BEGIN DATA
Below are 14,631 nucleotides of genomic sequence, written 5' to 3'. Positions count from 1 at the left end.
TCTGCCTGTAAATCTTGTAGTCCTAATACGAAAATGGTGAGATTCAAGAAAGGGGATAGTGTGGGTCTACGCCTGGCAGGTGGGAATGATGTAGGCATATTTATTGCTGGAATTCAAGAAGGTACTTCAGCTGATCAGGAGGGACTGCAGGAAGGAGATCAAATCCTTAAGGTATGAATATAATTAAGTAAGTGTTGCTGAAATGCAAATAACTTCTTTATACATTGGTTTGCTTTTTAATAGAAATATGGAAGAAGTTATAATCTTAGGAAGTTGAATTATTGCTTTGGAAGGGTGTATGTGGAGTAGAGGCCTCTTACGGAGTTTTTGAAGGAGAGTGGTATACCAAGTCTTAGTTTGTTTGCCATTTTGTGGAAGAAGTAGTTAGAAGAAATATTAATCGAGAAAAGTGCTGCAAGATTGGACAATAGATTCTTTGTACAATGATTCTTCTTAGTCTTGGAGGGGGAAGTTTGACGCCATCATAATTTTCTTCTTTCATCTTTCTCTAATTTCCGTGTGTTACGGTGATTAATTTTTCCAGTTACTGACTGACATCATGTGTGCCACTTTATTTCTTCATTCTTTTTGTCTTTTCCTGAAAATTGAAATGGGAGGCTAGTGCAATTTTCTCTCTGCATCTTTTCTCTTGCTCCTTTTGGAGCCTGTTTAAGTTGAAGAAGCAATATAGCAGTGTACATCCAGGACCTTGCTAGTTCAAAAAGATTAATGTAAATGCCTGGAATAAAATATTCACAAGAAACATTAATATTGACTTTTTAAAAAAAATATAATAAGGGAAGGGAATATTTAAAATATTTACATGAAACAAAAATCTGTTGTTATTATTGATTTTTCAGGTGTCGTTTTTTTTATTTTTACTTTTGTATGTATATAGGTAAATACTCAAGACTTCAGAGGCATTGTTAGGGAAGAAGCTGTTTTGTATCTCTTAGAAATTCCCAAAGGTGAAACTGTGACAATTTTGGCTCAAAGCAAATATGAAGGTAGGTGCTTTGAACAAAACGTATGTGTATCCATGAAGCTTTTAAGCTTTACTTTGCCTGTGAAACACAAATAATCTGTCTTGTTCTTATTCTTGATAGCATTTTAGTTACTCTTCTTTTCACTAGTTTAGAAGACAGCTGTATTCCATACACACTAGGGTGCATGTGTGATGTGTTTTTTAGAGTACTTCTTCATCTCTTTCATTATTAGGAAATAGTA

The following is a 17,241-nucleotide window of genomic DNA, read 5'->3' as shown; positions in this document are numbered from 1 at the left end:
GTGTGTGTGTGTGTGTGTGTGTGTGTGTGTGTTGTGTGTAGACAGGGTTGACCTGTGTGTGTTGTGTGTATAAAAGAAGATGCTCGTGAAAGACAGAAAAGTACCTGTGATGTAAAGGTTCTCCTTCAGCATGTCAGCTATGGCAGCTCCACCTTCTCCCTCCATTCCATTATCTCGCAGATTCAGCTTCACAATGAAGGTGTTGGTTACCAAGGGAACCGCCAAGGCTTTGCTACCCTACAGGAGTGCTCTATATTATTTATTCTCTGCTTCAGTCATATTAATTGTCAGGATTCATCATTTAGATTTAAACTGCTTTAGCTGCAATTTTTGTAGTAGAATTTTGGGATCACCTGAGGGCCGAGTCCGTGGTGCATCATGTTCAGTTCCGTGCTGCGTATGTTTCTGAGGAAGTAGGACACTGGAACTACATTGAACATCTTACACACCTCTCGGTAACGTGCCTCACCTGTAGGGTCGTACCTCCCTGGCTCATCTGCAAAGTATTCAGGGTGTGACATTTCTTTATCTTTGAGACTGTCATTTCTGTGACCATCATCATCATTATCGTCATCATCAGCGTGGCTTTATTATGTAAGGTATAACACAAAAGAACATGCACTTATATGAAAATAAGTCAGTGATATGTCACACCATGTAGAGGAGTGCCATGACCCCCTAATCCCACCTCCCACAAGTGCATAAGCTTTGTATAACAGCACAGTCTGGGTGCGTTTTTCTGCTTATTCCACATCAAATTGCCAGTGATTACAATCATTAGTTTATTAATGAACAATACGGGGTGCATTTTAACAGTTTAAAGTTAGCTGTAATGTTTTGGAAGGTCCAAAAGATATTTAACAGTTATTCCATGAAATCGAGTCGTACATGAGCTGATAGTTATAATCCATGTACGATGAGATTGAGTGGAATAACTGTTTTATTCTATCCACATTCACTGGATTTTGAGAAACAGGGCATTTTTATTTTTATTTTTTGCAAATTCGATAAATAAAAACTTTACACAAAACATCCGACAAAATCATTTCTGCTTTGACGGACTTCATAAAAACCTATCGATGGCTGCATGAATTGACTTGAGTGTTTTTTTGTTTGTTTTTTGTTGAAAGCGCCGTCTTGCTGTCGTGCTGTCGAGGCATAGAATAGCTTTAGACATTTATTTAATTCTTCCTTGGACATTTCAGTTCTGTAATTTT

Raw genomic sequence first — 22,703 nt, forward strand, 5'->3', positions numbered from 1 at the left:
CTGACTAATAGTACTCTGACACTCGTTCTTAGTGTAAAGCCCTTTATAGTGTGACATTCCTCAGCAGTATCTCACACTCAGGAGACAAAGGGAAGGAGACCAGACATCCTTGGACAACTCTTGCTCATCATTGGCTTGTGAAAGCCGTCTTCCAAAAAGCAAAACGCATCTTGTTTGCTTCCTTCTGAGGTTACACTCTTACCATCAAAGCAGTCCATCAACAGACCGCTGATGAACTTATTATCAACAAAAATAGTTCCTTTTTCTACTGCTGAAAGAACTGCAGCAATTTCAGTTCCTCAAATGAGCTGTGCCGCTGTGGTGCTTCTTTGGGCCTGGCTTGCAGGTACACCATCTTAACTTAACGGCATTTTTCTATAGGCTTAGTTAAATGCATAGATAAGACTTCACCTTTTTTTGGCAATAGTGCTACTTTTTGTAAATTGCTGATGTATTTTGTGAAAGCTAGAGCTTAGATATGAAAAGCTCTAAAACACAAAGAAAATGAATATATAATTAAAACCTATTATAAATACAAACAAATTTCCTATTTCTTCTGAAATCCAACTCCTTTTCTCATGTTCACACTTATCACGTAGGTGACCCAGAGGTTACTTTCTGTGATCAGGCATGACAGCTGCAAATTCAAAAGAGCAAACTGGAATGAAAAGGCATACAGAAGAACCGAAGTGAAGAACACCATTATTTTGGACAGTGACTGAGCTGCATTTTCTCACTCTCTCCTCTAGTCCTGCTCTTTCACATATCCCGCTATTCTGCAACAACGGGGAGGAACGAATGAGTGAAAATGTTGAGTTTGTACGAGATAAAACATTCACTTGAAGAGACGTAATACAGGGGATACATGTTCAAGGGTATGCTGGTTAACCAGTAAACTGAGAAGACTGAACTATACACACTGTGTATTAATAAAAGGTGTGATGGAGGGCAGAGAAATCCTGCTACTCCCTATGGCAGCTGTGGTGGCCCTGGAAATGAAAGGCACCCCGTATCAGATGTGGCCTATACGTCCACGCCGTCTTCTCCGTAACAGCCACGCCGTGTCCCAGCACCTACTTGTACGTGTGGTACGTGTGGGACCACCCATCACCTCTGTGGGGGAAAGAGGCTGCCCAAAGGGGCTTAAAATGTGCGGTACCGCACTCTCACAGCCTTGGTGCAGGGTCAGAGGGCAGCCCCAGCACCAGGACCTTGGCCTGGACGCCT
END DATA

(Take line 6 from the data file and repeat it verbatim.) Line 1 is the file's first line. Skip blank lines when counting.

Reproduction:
CTGACTAATAGTACTCTGACACTCGTTCTTAGTGTAAAGCCCTTTATAGTGTGACATTCCTCAGCAGTATCTCACACTCAGGAGACAAAGGGAAGGAGACCAGACATCCTTGGACAACTCTTGCTCATCATTGGCTTGTGAAAGCCGTCTTCCAAAAAGCAAAACGCATCTTGTTTGCTTCCTTCTGAGGTTACACTCTTACCATCAAAGCAGTCCATCAACAGACCGCTGATGAACTTATTATCAACAAAAATAGTTCCTTTTTCTACTGCTGAAAGAACTGCAGCAATTTCAGTTCCTCAAATGAGCTGTGCCGCTGTGGTGCTTCTTTGGGCCTGGCTTGCAGGTACACCATCTTAACTTAACGGCATTTTTCTATAGGCTTAGTTAAATGCATAGATAAGACTTCACCTTTTTTTGGCAATAGTGCTACTTTTTGTAAATTGCTGATGTATTTTGTGAAAGCTAGAGCTTAGATATGAAAAGCTCTAAAACACAAAGAAAATGAATATATAATTAAAACCTATTATAAATACAAACAAATTTCCTATTTCTTCTGAAATCCAACTCCTTTTCTCATGTTCACACTTATCACGTAGGTGACCCAGAGGTTACTTTCTGTGATCAGGCATGACAGCTGCAAATTCAAAAGAGCAAACTGGAATGAAAAGGCATACAGAAGAACCGAAGTGAAGAACACCATTATTTTGGACAGTGACTGAGCTGCATTTTCTCACTCTCTCCTCTAGTCCTGCTCTTTCACATATCCCGCTATTCTGCAACAACGGGGAGGAACGAATGAGTGAAAATGTTGAGTTTGTACGAGATAAAACATTCACTTGAAGAGACGTAATACAGGGGATACATGTTCAAGGGTATGCTGGTTAACCAGTAAACTGAGAAGACTGAACTATACACACTGTGTATTAATAAAAGGTGTGATGGAGGGCAGAGAAATCCTGCTACTCCCTATGGCAGCTGTGGTGGCCCTGGAAATGAAAGGCACCCCGTATCAGATGTGGCCTATACGTCCACGCCGTCTTCTCCGTAACAGCCACGCCGTGTCCCAGCACCTACTTGTACGTGTGGTACGTGTGGGACCACCCATCACCTCTGTGGGGGAAAGAGGCTGCCCAAAGGGGCTTAAAATGTGCGGTACCGCACTCTCACAGCCTTGGTGCAGGGTCAGAGGGCAGCCCCAGCACCAGGACCTTGGCCTGGACGCCT